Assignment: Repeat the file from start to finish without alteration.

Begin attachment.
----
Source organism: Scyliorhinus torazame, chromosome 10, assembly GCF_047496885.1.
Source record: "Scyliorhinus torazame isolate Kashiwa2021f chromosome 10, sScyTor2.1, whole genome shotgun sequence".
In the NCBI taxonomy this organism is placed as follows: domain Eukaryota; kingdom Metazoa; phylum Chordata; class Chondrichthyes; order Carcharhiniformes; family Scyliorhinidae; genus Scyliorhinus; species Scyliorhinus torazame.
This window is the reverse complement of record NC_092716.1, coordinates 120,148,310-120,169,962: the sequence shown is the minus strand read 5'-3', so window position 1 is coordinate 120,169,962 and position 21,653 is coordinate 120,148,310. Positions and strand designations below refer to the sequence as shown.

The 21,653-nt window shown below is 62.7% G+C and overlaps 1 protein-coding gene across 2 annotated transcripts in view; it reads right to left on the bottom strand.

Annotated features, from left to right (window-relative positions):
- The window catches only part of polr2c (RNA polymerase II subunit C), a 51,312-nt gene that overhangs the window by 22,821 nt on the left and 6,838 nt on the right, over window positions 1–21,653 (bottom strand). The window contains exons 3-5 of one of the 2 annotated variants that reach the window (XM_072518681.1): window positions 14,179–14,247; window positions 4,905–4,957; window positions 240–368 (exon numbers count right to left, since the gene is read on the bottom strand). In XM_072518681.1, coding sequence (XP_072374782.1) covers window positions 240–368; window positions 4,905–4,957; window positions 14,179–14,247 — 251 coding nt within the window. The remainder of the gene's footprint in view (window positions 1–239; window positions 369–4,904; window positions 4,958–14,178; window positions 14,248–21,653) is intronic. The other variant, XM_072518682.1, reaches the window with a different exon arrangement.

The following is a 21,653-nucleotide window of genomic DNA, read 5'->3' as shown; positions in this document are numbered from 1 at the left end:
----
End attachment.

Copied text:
Source organism: Scyliorhinus torazame, chromosome 10, assembly GCF_047496885.1.
Source record: "Scyliorhinus torazame isolate Kashiwa2021f chromosome 10, sScyTor2.1, whole genome shotgun sequence".
In the NCBI taxonomy this organism is placed as follows: domain Eukaryota; kingdom Metazoa; phylum Chordata; class Chondrichthyes; order Carcharhiniformes; family Scyliorhinidae; genus Scyliorhinus; species Scyliorhinus torazame.
This window is the reverse complement of record NC_092716.1, coordinates 120,148,310-120,169,962: the sequence shown is the minus strand read 5'-3', so window position 1 is coordinate 120,169,962 and position 21,653 is coordinate 120,148,310. Positions and strand designations below refer to the sequence as shown.

The 21,653-nt window shown below is 62.7% G+C and overlaps 1 protein-coding gene across 2 annotated transcripts in view; it reads right to left on the bottom strand.

Annotated features, from left to right (window-relative positions):
- The window catches only part of polr2c (RNA polymerase II subunit C), a 51,312-nt gene that overhangs the window by 22,821 nt on the left and 6,838 nt on the right, over window positions 1–21,653 (bottom strand). The window contains exons 3-5 of one of the 2 annotated variants that reach the window (XM_072518681.1): window positions 14,179–14,247; window positions 4,905–4,957; window positions 240–368 (exon numbers count right to left, since the gene is read on the bottom strand). In XM_072518681.1, coding sequence (XP_072374782.1) covers window positions 240–368; window positions 4,905–4,957; window positions 14,179–14,247 — 251 coding nt within the window. The remainder of the gene's footprint in view (window positions 1–239; window positions 369–4,904; window positions 4,958–14,178; window positions 14,248–21,653) is intronic. The other variant, XM_072518682.1, reaches the window with a different exon arrangement.

The following is a 21,653-nucleotide window of genomic DNA, read 5'->3' as shown; positions in this document are numbered from 1 at the left end: